You Don’t Need A Sexual Identity to Enjoy Sex

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Consider these five patients I’ve seen in the last 60 days:

“I’m straight, but I enjoy gay fantasies, especially when I’m about to orgasm. So does that mean I’m bisexual?”

“I am so hot for this new guy in my building, but I’m confused. I dislike his politics and his attitudes about pets. I identify as sapio-sexual, so how could I be hot for someone I don’t respect?”

“I’m pretty sure I’m gay, but I don’t want to live the gay lifestyle. Does that mean I’m a different kind of gay?”

“My college-age daughter says that although she isn’t sexually interested in women, she supports oppressed sexual minorities, and therefore identifies as bisexual. Now a young woman has asked her to hook up, and she doesn’t know what to do.”

“I know I’m asexual, but lately I’ve had sexual feelings for two people in my office. What does that mean?”

There’s nothing wrong with any of these people, although their struggles are real. The problem is that they all feel trapped by a sexual identity that they’ve chosen or feel stuck with. They mostly feel obligated to stay with their sexual identity, even though they find it confining or not accurately describing the complexity of who they are.

For a lot of people these days, sexual identity seems to be more about identity than about sexuality. That is, people are adapting or defining their sexual identity based on what group they want to affiliate with, or what that identity tells them about themselves, rather than simply enjoying what they enjoy.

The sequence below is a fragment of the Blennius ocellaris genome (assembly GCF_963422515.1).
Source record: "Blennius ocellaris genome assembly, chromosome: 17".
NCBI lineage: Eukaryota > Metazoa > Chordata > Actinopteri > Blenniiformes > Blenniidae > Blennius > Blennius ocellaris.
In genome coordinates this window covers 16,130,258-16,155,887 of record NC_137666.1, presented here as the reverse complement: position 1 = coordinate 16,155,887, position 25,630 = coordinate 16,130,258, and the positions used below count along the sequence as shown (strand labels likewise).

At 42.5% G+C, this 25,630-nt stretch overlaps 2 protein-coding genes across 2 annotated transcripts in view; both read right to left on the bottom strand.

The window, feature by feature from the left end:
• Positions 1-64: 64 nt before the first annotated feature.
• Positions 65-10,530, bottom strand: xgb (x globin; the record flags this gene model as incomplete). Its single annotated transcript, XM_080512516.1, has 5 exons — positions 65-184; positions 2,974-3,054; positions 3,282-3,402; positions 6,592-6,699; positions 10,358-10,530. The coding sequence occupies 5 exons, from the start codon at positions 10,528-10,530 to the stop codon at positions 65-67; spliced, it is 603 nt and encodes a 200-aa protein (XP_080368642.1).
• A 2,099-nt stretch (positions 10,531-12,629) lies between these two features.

Of course, affiliation and self-narrative are both essential elements of identity—who am I? Who are my peers? What are my values, and what do I stand for?

Whether you want to shape your sexual behavior or philosophy based on a desire to feel validated or part of a group with an agenda, of course, is another matter.

Questions of identification are especially important to young people, whose appropriate mission in life is identity formation. These questions are also important to people in the political arena, who want to influence others’ attitudes or behavior.

Different people pursue the question of identity in different ways. These include choice of consumer goods like cars or fashion; preferences in music and art; how (and whether) they vote; and what news media they depend on.

And so people will say “I’m the kind of person who drinks Budweiser rather than some fancy imported beer.” This is quite different than saying “I prefer the taste of Budweiser.” The first is about the beer drinker. The second is about the beer.

There’s nothing terribly wrong with the recent proliferation of sexual identities, although sexual scientists don’t agree about their various meanings or even their legitimacy. Everyone’s entitled to describe themselves any way they like. If “pansexual” feels more accurate than “bisexual,” for example, a person should feel free to use it—even though the behaviors involved look the same.

Identity labels should describe us rather than limit us. They should fit us, rather than us fitting them. They should just be a convenient shorthand for our experience and self-perception. Otherwise, when people feel obligated to feel or behave in certain ways to be “loyal” to their identity, they’re undermining themselves.

People make choices all the time—you like your eggs scrambled, not fried. You like to kiss with your eyes open, not closed. You like to wear sandals with short black socks. Whatever.

When our choice of eggs, kissing, or footwear is more about who we are than what we like, we limit our choices and invest far too much emotion in those choices.